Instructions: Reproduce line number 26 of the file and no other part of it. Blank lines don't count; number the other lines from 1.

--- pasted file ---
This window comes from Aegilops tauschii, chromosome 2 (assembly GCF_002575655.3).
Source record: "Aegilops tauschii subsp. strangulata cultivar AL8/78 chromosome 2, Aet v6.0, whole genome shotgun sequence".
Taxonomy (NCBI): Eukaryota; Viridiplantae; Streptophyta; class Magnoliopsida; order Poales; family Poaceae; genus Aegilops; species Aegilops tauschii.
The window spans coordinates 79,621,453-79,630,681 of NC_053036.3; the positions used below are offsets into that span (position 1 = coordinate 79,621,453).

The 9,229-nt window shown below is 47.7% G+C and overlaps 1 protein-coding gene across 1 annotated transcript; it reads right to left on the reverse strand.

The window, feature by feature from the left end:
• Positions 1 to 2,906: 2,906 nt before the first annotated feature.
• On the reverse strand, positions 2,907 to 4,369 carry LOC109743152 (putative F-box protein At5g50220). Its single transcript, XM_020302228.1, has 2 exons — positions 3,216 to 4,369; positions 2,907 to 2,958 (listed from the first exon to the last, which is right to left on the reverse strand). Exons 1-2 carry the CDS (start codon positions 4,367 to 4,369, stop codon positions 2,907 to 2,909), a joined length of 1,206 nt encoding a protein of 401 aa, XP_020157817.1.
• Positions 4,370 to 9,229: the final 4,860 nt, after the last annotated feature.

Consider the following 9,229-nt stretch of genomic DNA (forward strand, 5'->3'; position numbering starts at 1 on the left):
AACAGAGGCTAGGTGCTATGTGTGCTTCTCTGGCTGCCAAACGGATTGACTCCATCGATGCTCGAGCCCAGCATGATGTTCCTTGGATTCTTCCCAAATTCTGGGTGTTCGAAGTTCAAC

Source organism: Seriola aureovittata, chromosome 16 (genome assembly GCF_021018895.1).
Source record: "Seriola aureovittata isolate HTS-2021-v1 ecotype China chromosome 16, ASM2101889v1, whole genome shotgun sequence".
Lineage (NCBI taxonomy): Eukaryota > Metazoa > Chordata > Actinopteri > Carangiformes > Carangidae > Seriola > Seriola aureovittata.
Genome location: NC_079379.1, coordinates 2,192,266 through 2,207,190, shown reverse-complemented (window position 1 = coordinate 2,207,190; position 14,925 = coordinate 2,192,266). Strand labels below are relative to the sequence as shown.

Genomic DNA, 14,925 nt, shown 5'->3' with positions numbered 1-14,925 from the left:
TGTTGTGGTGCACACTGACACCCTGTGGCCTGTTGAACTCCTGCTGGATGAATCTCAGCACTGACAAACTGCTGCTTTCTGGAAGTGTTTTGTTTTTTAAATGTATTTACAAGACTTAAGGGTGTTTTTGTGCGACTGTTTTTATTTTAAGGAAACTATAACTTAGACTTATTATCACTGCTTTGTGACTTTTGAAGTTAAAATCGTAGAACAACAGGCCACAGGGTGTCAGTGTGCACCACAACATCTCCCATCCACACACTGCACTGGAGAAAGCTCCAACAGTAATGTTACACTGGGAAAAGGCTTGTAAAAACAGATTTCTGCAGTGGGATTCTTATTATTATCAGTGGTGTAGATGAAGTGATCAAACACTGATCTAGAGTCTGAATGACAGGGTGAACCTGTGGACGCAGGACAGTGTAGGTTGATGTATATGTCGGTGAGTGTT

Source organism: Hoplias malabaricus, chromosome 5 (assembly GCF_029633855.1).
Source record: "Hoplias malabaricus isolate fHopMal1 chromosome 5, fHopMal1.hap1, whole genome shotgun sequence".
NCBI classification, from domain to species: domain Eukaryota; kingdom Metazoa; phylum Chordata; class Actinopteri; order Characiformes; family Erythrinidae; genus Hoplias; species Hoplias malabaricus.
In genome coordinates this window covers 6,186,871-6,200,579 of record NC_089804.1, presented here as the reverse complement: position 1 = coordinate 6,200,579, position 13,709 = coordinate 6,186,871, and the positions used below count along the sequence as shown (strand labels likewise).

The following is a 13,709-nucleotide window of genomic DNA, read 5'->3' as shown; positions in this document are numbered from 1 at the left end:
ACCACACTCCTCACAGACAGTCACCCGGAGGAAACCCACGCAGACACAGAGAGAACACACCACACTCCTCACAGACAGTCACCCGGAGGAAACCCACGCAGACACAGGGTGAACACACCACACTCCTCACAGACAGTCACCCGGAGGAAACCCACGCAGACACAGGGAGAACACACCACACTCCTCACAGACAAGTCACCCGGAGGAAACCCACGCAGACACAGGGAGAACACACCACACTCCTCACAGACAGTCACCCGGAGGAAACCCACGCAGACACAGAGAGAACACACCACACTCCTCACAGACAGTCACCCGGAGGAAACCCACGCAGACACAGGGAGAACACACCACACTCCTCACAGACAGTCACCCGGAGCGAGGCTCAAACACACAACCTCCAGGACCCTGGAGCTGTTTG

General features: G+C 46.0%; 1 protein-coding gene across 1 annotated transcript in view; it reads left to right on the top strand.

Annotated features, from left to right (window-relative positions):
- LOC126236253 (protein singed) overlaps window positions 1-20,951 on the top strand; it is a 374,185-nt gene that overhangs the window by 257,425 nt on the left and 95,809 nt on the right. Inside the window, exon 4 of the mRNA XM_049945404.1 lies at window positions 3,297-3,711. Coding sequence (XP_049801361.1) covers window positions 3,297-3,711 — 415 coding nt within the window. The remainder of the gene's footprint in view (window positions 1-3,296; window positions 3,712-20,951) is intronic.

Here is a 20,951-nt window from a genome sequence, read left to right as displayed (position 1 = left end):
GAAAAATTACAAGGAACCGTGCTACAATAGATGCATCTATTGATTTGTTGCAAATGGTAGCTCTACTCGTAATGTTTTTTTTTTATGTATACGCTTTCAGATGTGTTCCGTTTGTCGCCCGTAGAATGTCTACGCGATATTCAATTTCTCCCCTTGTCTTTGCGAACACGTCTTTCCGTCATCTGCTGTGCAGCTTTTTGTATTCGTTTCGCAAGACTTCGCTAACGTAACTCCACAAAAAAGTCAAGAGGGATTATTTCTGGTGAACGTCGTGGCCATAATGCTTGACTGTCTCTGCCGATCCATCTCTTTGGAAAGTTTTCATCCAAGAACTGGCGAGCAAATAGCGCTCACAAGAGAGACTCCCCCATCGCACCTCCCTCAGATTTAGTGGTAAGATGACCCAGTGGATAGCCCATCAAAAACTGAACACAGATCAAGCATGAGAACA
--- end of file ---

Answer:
- LOC126236253 (protein singed) overlaps window positions 1-20,951 on the top strand; it is a 374,185-nt gene that overhangs the window by 257,425 nt on the left and 95,809 nt on the right. Inside the window, exon 4 of the mRNA XM_049945404.1 lies at window positions 3,297-3,711. Coding sequence (XP_049801361.1) covers window positions 3,297-3,711 — 415 coding nt within the window. The remainder of the gene's footprint in view (window positions 1-3,296; window positions 3,712-20,951) is intronic.